All our other native bromeliads reproduce both asexually (typically by pupping) and sexually. The giant doesn’t propagate vegetatively at all, and only flowers once in its 10-20 year life span, after which it dies. That’s a long time to be susceptible to the weevil with plenty of opportunity for infestation before reproducing. If it does successfully reach this stage, the giant airplant pushes up a huge flowering shoot over 6 ½ feet high in a final burst of energy. This may ultimately bear 10,000 seeds which are then dispersed on tiny wind-borne parachutes.
Several stages of the weevil’s life cycle may be busy eating away various parts of the plant at the same time, but the death blow is when their larvae bore into and shred the plant’s stem tissue to build cocoons. The answer may be biological control. A lot of work has been done on an imported parasitoid tachinid fly, Lixadmontia franki. After extensive testing these have been released in small numbers but rearing them in sufficient quantities has been problematic. You have to have bromeliad weevils for them to prey on and these then need bromeliads to feed on. They’ve tried using trays of pineapple tops leftover from supermarkets for the latter, but the process isn’t completely cracked yet.
The weevil’s devastation has been progressing inexorably southward through the Fakahatchee. But I’m an optimist and like to believe that perhaps the solution lies here in the bromeliad’s gene pool by our little pond. Maybe the random genetic shuffle of sexual reproduction has produced a combination that is somehow resistant in this location. We’ll have to keep observing.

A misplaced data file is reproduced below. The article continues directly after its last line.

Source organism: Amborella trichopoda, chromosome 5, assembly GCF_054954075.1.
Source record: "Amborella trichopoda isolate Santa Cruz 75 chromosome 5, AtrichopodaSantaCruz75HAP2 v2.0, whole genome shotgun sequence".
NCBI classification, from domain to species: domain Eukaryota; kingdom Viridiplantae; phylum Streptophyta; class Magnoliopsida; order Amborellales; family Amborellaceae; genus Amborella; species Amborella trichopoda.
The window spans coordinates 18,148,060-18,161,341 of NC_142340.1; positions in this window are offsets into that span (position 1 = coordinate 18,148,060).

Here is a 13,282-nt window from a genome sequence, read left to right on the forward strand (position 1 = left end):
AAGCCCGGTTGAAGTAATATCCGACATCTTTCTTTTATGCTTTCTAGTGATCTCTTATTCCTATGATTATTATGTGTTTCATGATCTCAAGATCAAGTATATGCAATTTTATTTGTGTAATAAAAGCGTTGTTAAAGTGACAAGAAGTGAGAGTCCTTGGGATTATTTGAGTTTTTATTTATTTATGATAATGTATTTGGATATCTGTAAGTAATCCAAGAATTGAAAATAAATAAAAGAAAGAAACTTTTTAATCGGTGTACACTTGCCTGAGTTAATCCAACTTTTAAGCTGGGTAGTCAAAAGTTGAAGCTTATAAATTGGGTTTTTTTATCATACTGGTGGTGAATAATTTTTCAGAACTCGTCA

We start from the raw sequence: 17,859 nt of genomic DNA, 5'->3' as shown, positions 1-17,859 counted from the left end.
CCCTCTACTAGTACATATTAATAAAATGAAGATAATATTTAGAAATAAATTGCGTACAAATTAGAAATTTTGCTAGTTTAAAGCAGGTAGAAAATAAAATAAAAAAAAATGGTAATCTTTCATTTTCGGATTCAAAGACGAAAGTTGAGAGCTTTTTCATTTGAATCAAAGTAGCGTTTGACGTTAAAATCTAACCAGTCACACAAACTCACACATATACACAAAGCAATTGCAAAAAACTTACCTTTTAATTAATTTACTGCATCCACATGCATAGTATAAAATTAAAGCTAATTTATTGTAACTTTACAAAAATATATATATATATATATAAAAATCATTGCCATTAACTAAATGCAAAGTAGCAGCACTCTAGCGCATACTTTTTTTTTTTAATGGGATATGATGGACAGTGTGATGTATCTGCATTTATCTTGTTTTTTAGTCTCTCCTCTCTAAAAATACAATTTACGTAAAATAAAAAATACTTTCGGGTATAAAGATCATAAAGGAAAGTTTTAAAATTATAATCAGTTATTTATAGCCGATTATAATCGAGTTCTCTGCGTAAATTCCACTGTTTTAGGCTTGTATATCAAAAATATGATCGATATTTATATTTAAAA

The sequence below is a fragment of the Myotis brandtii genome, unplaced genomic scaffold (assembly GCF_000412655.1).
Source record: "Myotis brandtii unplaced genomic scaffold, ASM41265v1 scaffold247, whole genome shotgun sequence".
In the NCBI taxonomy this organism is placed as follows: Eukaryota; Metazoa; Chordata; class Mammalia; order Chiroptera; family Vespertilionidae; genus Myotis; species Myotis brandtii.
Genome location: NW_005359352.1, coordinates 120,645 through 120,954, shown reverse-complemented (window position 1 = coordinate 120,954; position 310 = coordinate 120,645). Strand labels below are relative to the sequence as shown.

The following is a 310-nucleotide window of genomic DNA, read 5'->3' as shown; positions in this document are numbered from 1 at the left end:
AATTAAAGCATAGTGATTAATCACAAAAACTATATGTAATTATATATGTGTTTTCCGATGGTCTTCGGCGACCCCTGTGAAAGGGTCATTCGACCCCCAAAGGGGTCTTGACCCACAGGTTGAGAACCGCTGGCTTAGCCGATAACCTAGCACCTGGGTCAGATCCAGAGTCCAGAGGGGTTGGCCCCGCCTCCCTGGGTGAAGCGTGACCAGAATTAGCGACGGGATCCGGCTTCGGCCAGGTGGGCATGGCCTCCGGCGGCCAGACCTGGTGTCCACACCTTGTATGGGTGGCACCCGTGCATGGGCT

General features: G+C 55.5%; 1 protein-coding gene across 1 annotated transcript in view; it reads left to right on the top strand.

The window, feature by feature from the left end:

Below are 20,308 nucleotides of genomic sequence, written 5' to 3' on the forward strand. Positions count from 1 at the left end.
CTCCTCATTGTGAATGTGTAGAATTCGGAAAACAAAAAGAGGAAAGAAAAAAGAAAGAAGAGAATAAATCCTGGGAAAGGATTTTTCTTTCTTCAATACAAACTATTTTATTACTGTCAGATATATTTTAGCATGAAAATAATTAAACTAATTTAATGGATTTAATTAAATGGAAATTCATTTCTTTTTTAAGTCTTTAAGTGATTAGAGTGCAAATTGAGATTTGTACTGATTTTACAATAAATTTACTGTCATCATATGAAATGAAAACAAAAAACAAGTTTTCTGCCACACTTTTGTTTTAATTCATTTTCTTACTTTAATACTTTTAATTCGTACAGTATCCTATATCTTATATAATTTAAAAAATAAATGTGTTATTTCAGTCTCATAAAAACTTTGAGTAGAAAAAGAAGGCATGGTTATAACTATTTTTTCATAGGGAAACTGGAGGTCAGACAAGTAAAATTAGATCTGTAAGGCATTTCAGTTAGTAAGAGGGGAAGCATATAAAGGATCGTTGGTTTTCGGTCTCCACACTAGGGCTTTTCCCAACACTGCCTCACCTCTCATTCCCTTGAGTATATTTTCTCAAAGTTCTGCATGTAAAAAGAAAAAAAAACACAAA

Another possible salvation might be giant airplants surviving in isolated hammocks or cypress domes. The weevil is a weak flyer that travels from branch to branch rather than over long distances and perhaps these reservoirs may serve to repopulate the Fakahatchee in the future.
My thoughts returned to the scene before me and my eyes moved upward to the grass-like tufts of reddish-tinged southern needleleaf (Tillandsia setacea) higherin the trees. Behind them I could just make out the white blotches of several roosting egrets. As I lingered I heard the plop of a fish, then the mutterings of some herons and finally the flap of wings. I turned to leave. On the other side of the road, a limpkin was patiently stalking over some logs floating in our slough which continued ever so slowly to carry the Strand’s waters towards the sea. All this in a fifteen minute stop – that’s the Fakahatchee!